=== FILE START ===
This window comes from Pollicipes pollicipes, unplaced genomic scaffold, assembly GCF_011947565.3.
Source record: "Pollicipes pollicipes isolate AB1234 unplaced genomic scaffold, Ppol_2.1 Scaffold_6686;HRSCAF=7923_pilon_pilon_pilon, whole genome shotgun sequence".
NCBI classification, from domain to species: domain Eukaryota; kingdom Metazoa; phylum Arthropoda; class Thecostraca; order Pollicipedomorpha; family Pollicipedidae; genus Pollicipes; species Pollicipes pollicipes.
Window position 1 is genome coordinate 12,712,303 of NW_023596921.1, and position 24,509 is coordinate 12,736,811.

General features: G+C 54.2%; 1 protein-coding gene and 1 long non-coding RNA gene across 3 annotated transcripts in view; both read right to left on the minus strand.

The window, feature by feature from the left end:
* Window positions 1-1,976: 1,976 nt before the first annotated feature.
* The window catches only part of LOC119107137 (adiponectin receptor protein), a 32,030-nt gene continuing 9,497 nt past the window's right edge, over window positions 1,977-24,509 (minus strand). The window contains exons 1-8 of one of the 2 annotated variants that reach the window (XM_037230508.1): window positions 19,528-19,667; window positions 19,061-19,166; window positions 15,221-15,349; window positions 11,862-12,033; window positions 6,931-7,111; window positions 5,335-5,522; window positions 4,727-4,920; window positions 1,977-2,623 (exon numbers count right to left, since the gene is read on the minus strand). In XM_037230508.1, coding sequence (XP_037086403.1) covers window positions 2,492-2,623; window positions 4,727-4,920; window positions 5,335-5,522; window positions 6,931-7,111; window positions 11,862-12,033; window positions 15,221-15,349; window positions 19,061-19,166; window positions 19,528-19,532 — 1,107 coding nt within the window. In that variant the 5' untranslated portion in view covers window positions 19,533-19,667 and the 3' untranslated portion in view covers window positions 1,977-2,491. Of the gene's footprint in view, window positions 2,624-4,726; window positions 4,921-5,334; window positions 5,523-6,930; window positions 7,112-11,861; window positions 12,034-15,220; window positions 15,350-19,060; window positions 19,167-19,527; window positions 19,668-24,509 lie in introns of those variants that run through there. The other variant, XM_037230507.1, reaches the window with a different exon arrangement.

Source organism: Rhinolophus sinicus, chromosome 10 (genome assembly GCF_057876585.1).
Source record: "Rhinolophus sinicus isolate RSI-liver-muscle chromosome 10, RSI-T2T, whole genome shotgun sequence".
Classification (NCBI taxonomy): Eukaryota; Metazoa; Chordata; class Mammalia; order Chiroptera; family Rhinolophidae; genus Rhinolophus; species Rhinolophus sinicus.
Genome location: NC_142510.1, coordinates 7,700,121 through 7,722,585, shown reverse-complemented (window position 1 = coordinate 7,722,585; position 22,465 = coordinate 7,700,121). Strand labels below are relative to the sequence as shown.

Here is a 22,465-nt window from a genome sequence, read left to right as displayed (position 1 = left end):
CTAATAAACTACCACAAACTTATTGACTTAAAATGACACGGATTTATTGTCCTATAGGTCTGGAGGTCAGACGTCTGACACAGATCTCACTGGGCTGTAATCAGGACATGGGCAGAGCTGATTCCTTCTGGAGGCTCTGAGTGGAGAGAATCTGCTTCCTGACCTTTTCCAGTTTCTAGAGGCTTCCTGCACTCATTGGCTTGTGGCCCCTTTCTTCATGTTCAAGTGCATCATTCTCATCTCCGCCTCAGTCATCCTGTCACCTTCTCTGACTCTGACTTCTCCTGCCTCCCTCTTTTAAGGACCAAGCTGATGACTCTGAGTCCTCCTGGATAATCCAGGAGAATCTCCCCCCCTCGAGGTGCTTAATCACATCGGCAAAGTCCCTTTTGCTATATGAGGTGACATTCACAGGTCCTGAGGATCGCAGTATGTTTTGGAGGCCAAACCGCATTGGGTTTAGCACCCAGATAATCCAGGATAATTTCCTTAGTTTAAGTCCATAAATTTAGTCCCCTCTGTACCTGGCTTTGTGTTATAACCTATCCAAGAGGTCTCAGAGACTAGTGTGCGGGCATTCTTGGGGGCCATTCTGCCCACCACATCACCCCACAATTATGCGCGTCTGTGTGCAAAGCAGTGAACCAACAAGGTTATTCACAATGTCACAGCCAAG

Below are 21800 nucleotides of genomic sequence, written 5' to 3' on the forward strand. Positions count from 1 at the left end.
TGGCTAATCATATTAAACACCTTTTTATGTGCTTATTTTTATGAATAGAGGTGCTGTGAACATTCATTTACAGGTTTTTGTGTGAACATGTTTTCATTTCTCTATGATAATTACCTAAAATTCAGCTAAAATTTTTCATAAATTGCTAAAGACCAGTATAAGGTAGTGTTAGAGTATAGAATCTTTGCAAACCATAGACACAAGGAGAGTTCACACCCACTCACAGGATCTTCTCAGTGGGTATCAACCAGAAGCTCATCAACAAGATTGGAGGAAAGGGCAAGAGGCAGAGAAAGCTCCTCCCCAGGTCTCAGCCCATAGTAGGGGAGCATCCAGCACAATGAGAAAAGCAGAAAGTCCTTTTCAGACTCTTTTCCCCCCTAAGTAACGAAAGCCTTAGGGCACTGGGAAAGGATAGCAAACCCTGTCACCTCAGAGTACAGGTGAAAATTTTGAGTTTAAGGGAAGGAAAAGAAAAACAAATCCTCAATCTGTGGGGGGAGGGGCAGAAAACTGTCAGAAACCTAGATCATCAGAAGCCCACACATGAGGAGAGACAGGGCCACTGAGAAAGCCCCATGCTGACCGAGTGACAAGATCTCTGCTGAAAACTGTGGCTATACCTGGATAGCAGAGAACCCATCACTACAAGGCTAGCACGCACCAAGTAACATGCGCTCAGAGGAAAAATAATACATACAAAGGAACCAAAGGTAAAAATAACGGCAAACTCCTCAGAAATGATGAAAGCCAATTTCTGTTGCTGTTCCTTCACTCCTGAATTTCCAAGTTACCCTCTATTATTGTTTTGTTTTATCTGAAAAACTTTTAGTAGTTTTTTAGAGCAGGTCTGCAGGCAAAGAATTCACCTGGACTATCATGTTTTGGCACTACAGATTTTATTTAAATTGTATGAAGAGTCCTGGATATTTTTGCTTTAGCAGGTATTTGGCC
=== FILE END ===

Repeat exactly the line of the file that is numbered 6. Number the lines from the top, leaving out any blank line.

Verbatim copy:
The window, feature by feature from the left end: